Get to know the 2024 Intern Team

Posted on: May 9, 2024   |   Category: News Releases

Each summer, South Dakota Farmers Union welcomes three college-age students to serve as Education Program interns. These young adults assist Education Program Specialist Samantha Olson with curriculum development, county camp facilitation and serve as mentors to the junior leaders who plan and facilitate state camps. This year all three interns are Jackrabbits: Aeriel Eitreim, Minnehaha County; Cally Faulhaber, Plankinton and Rachel Groth, Beemer, Nebraska. Read on to get to know them.

Aeriel Eitreim, studying history at SDSU with a specialization in teaching

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Question: How do you see this internship helping you in your future?

Answer: Because education will be my career, this internship will help prepare me because as an intern I will spend the summer working with youth and educating them about cooperatives, leadership and farm safety.

I hope to gain skills that will help me teach students who are a different personality than me, so that I can become an effective educator for all students.

Also, I am eager to learn more from working with Samantha. I like her fresh ideas and what she has done to improve the education programs, while still keeping our traditions.

Question: Tell us about your connection to South Dakota Farmers Union?

Answer: My roots in SDFU run deep. My mom, Melanie Raap-Eitreim, served on the Junior Advisory Council and she enrolled me in day camps as soon as I was old enough. I loved camp!

I served on the Junior Advisory Council (JAC) and received my Torchbearer Award in 2023. I currently serve on the Senior Advisory Council. I credit my leadership and ability to speak in front of groups to my involvement in Farmers Union. Through serving in these Farmers Union leadership roles, there have been many times I needed to stand in front of a roomful of campers and speak.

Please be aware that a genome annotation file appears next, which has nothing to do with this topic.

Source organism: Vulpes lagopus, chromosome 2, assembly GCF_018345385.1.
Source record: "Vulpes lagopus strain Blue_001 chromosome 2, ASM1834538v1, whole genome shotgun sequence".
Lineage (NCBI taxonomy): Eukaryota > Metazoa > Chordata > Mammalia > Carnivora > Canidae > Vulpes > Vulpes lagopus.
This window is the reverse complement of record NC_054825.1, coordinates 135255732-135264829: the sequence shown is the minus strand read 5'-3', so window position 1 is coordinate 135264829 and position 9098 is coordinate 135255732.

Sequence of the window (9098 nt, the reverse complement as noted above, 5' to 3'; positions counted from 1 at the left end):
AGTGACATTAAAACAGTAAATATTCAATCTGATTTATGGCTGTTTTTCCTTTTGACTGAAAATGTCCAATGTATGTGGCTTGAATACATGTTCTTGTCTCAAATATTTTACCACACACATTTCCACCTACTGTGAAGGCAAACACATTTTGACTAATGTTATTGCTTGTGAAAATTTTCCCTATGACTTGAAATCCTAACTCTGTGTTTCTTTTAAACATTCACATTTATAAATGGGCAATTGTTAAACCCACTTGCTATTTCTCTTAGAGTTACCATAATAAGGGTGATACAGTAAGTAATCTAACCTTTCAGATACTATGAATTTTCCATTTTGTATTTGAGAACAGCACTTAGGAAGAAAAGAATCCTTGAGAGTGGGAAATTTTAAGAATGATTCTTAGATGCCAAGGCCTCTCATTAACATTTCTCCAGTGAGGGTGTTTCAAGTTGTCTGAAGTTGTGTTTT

Cally Faulhaber, studying agriculture education and agriculture leadership at SDSU


Question: Why were you eager to apply for this internship?

Answer: I grew up on a farm near Plankinton. My family has a cow/calf herd, we finish our own cattle and custom feed cattle for others. I and my brother also raise sheep.

Because of my agriculture roots, I was actively involved in 4-H. I did everything I could do in 4-H – static exhibits, showing livestock and I served on leadership teams as a 4-H Ambassador. I always wanted to be a teacher, and realized that I could combine my love of agriculture and 4-H and work as a 4-H Youth Program Adviser for SDSU Extension. This is my dream career.

When I learned that this internship would allow me to educate youth about agriculture AND work for the state’s largest agriculture organization, I thought it would be an amazing opportunity to put everything I want to do together.

Question: Why are you looking forward to working with the Junior and Senior Advisory Council members?

Answer: Two 4-H Youth Program Advisers, Hilary Risner and Audra Scheel, are my mentors. They have worked to help me connect with others in the agriculture industry and they spend time helping me whenever I need it. I want to serve as a mentor to the JACs and SACs. I look forward to supporting them as they facilitate camps. I hope to be able to provide them advice to help them be their best.

Rachel Groth, studying ag leadership at SDSU


Question: Why were you eager to apply for this internship?

Answer: Well first of all, my cousin, Hannah Groth, served as a Farmers Union intern and had a really positive experience. She is now an agriculture education teacher and FFA adviser. Based on what my cousin said, and that fact that if there was such a career as an elementary age, agriculture education teacher, it would be my dream career, I decided to apply.

The internship’s agriculture focus is another reason. I grew up on a cow/calf and sheep operation in Nebraska. I was actively involved in 4-H and FFA. So, I am very passionate about agriculture and want to continue working in the agriculture industry after college because of the people who are involved in the agriculture industry. Ag people are always willing to lend a helping hand – like our neighbors helping us pull a calf during calving season when the vet was not available.

Question: Why are you eager to teach youth about agriculture?

Answer: I enjoy working with youth because I like the fact that they are always eager to learn.

I have put on a few Ag in the Classroom Days for local daycares in my community and I enjoyed the great questions that young kids ask. I see a big disconnect between kids raised like me on the farm and kids who grow up urban. Helping bridge this gap through education drives me – it is a passion of mine.